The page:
I know we all are deeply sad after hearing about what happened to Sushant Singh Rajput. Nobody can believe that a person like Sushant could commit suicide. But, unfortunately, my dear friends, there are many Sushants out there in our surroundings. Our own closest friends, our nearest relatives, or even our lovable family members could be facing mental problems like Sushant was facing.
The best way to describe depression and its after-effects is a feeling where you neither want to die nor do you want to exist. The problems that come with depression are abuse of oneself, conflict with others, anxiety, overthinking, serious illnesses, etc.
According to a survey conducted in 2019, worldwide more than 800,000 people die due to suicide every year, which is one person every 40 seconds.
I have mentioned the word “Stranger” in the title because even though we may know these people physically, we may not know their inner workings, their soul, their mental health, their mind. They may not be comfortable enough to share their problems with us, or they might not know it themselves.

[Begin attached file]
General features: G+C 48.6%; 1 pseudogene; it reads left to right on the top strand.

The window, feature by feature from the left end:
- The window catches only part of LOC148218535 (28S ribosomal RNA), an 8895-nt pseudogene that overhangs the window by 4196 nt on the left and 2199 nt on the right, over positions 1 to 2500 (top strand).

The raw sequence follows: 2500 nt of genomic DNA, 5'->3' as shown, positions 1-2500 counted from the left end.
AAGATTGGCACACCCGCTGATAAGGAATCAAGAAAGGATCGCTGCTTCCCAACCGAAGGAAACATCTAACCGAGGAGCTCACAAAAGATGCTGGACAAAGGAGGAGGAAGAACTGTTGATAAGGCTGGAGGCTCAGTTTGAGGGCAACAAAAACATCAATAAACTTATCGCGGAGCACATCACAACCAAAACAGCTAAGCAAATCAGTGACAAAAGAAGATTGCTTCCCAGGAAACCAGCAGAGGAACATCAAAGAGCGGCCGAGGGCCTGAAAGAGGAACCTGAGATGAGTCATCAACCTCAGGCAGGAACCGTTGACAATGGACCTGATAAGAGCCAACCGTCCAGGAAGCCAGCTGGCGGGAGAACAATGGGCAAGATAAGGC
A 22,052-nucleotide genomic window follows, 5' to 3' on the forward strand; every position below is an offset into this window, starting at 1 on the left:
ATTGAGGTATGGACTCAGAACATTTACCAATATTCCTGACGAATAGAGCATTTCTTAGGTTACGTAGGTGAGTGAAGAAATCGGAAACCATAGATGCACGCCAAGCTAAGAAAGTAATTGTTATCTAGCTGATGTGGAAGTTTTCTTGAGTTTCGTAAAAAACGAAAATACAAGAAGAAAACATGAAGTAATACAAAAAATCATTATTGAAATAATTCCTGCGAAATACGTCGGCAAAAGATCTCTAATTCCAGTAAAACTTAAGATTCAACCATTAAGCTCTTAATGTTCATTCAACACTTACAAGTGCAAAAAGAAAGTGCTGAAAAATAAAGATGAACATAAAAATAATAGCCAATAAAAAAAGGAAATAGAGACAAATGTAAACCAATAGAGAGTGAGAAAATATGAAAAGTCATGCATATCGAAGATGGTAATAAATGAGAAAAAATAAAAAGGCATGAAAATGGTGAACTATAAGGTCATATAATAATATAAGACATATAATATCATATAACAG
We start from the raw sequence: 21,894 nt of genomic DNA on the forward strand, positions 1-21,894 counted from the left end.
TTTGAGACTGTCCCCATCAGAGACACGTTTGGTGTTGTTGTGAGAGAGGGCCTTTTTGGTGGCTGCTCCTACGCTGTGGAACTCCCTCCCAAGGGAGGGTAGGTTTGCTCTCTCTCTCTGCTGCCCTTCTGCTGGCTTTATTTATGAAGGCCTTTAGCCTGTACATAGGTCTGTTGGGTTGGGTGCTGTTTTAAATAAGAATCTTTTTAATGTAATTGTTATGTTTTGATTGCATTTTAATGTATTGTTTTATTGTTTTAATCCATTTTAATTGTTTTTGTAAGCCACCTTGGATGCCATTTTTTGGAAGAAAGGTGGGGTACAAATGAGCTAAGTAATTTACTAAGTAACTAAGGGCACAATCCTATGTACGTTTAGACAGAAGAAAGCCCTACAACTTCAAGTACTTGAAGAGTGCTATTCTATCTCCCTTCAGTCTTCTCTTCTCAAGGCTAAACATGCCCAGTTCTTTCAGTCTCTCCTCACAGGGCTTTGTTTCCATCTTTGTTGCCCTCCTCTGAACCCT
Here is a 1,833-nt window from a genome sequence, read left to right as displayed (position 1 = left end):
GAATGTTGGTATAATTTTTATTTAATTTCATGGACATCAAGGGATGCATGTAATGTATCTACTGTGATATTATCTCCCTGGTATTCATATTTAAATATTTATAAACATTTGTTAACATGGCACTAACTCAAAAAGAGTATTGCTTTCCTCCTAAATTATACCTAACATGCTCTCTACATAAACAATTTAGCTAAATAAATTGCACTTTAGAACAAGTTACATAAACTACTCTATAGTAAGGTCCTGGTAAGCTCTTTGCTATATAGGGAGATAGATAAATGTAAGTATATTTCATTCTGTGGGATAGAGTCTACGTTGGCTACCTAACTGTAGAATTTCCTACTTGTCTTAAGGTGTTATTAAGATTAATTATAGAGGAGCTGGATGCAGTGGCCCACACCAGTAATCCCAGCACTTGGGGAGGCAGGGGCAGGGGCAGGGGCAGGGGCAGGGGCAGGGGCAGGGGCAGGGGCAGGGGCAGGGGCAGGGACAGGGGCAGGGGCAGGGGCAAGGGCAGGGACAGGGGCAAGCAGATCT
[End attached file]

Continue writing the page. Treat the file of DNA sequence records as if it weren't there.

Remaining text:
In this situation, our duty is to listen to their problems and to give them support and not sympathy. We should try and tell them words of support like “Don’t worry, I am always there for you” or even something funny like “Worry not, you are so hot” could go a long way in lifting someone’s spirit. We need to make them realize that they have value and that the world cares for their intelligence, their beauty, their laughter, their existence.
What I ultimately want to say in this piece is that people need to not only keep an eye out for the people who seem sad or lonely but even those people who generally seem like happy souls but might be hiding a deep sorrow within them. We may be in touch with these people all the time, but if we don’t notice their pain, the struggles, they are no more than strangers to us. We have to stand with these people, we have to stand with a STRANGER.
All my love and a huge hug to each and every one of you that is going through a tough time. Trust me, it gets better.